Mugler

August 13, 2012 by  
Filed under Fashion News

Since Nicola Formichetti and Sébastien Peigné took over at Mugler last year, their runway shows have been strictly high-concept. Emphasizing the sales-floor viability of their aesthetic hasn’t been the priority. So it was interesting to encounter the pair in a showroom setting, pointing out the similarities and differences between the editorial pieces “for magazines” and their commercial equivalents.

Resort is their most relatable work so far. Inspired, they said, by Asia, flags, the Olympics, and the work of New York illustrator Mel Odom, with whom they collaborated on a kissing print, they focused much of their attention on tailoring. High-waisted, full-leg trousers will find buyers, as will little leather Perfecto jackets and boxy, man-size T-shirts. The “runway” versions of the color-blocked flag tees were printed many times over for a rubbery sheen that shows up in the lookbook pics. The “real world” styles were printed less often, which not only lowers the price but makes them softer. Not the kind of details that will earn them Facebook “likes,” but vital nonetheless. Something else important to the brand and the bottom line: Formichetti and Peigné will be launching Mugler’s handbag range at the show in September.
—Nicole Phelps
Runway Feed

Chanel

August 12, 2012 by  
Filed under Fashion News

Maybe it’s because he speaks so fast that there always seems to be a slight undertow of scorn in Karl Lagerfeld’s aperçus. “In fashion, the future is six months,” he practically spat after Chanel‘s Couture show today. That could be why he took New Vintage as his theme. “Vintage is depressing,” Lagerfeld clarified. “But ‘new vintage’ is something to come. It’s preparation for something that could last.”

The show was staged in the Grand Palais, as has become custom, but this time Lagerfeld used the Salon d’Honneur, a space that had been closed off for 70 years. The walls were painted, the ceiling and door surrounds customized to an interior design concept that Coco Chanel used in her original salon de couture. But here it was refreshed. “A renovation of the existing spirit for our time,” Lagerfeld said.

Renovation wasn’t, however, the thrust of the actual collection. It was far less jeune fille than it’s been of late. When Jamie Bochert and Stella Tennant stepped out on the catwalk, they looked like substantial women of character. Their clothes had a 1940’s line—broad shoulders, swingy coat, cape backs—in a color palette of black, gray, silver, and dusty pink that spoke of film noir interiors. Their hair also had a forties flavor, with a Rosie the Riveter snood. In other words, there was nothing new about this particular vintage. But it worked, in a gutsy, grown-up way. Lagerfeld’s portrait of Chanel adorned the invitation and, in keeping with that nod to heritage, the spine of the collection was suits. Except that the classic tweed was actually embroidery on tulle. Thousands of hours of handwork. Couture in excelsis.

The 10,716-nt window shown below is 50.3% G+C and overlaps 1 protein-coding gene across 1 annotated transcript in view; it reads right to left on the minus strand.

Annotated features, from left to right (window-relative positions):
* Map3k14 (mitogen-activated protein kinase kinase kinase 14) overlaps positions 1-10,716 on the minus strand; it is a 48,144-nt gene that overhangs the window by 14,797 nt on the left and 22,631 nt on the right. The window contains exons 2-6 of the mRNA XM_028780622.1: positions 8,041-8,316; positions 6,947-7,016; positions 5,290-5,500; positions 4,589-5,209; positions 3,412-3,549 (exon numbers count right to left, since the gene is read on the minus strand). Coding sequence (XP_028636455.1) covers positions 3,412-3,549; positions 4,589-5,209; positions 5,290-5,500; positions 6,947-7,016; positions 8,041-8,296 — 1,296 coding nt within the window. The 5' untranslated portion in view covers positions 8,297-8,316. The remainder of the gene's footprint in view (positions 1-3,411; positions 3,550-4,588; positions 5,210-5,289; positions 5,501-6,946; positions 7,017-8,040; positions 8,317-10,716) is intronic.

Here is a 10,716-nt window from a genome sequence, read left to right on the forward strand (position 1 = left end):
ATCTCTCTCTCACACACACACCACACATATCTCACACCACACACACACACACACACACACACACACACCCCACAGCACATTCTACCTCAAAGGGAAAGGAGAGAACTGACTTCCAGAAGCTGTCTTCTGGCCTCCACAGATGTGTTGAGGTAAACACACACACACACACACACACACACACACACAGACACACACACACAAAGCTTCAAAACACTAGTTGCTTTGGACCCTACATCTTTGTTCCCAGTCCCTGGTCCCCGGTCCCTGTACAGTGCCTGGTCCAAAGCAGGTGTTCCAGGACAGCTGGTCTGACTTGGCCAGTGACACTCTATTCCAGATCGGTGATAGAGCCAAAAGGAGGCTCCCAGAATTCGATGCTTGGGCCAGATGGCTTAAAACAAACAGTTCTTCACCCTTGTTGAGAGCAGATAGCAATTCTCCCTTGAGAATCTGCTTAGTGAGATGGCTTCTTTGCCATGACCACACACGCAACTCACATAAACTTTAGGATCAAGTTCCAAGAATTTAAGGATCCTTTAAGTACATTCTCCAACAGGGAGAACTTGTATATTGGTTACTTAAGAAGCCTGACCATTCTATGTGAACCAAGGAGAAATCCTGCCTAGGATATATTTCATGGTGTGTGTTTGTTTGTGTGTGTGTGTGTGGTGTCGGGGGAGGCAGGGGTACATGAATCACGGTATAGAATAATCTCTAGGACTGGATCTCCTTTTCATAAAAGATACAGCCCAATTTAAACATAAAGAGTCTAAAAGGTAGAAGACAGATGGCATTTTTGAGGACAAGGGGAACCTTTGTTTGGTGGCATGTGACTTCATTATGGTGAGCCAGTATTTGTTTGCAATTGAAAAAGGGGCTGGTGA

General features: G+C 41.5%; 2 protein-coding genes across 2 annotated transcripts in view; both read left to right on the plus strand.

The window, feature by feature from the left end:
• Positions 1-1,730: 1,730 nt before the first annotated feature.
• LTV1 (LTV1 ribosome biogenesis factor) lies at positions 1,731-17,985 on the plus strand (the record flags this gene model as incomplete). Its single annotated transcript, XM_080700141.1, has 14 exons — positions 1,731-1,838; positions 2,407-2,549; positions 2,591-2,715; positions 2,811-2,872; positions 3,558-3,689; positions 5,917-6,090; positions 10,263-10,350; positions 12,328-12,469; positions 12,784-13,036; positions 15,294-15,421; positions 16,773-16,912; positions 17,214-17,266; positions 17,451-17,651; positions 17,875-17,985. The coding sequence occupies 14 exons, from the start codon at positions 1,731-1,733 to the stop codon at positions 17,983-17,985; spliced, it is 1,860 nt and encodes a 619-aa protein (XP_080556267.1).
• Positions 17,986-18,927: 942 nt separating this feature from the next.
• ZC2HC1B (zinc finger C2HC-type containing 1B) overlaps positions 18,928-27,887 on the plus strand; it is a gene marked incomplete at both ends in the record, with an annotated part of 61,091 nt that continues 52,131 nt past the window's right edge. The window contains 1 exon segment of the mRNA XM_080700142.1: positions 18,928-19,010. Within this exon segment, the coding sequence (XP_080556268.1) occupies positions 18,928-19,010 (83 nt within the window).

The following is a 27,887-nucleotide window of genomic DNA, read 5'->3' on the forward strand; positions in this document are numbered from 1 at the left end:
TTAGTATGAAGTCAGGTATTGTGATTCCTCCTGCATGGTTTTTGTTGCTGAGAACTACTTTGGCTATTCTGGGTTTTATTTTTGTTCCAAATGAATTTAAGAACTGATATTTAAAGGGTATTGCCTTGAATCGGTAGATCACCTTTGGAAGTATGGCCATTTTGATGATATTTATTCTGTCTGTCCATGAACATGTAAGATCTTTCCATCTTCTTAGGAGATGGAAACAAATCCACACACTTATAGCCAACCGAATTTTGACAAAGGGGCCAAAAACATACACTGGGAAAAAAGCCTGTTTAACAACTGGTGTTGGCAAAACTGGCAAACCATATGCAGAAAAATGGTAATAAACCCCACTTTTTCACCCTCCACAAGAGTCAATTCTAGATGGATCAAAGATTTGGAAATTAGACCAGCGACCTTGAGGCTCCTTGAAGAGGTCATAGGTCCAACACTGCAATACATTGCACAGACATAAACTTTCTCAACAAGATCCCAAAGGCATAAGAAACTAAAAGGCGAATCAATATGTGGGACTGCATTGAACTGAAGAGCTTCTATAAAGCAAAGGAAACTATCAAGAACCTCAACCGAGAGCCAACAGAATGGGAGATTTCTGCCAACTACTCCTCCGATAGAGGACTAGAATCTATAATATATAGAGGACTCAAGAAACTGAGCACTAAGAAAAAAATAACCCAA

Lagerfeld paired the suits with sparkling hose and wove silver through his “tweeds.” There was gilding galore. “These clothes are for a world of privileged people,” he said, with a hint of resignation (surely not scorn). And it was a wide world of clothes on display: an ethereal gilet spun from what looked like thistledown followed hard and less than coherently on the heels of a tracksuit in dégradé sequins. But that wayward abundance has always been the rule with Lagerfeld’s Chanel. And who knows how that tracksuit will look on the block at Sotheby’s in 50 years?
—Tim Blanks
Runway Feed

Givenchy

August 11, 2012 by  
Filed under Fashion News

Riccardo Tisci brought together dueling impulses in his Fall Couture collection: On the one hand, he returned to the simple lines of the sixties, when Hubert de Givenchy was at the center of the Paris scene. On the other, he riffed on the look of gypsies, specifically the gypsies you encounter in present-day southern Italy, where he’s from. The haute and the street—it’s the kind of mix this designer loves.

After seven years at the house, the Tisci codes are instantly recognizable, and copied nearly as quickly. Beaded fringes will be multiplying at the fast-fashion brands as quickly as machines can string them. Here at the mother ship, of course, the beads were painstakingly strung by hand, red and black ones in a pattern that together created a mosaic design to match the embroidery on the top of a floor-length cape. It was the collection’s pièce de résistance, and under it, the model wore a jumpsuit made from jersey on top and beaded velvet on bottom, complete with attached open-toe, kitten-heel booties.

Beyond It factor, which he has in spades, technique is the thing at Tisci’s Givenchy. The black nappa fringe on a dress boasting intricate leather embroidery extended all the way to the ground, and a halter-neck gown came with a built-in cape that was obsessively embroidered with sequins not on its outside but on its inside.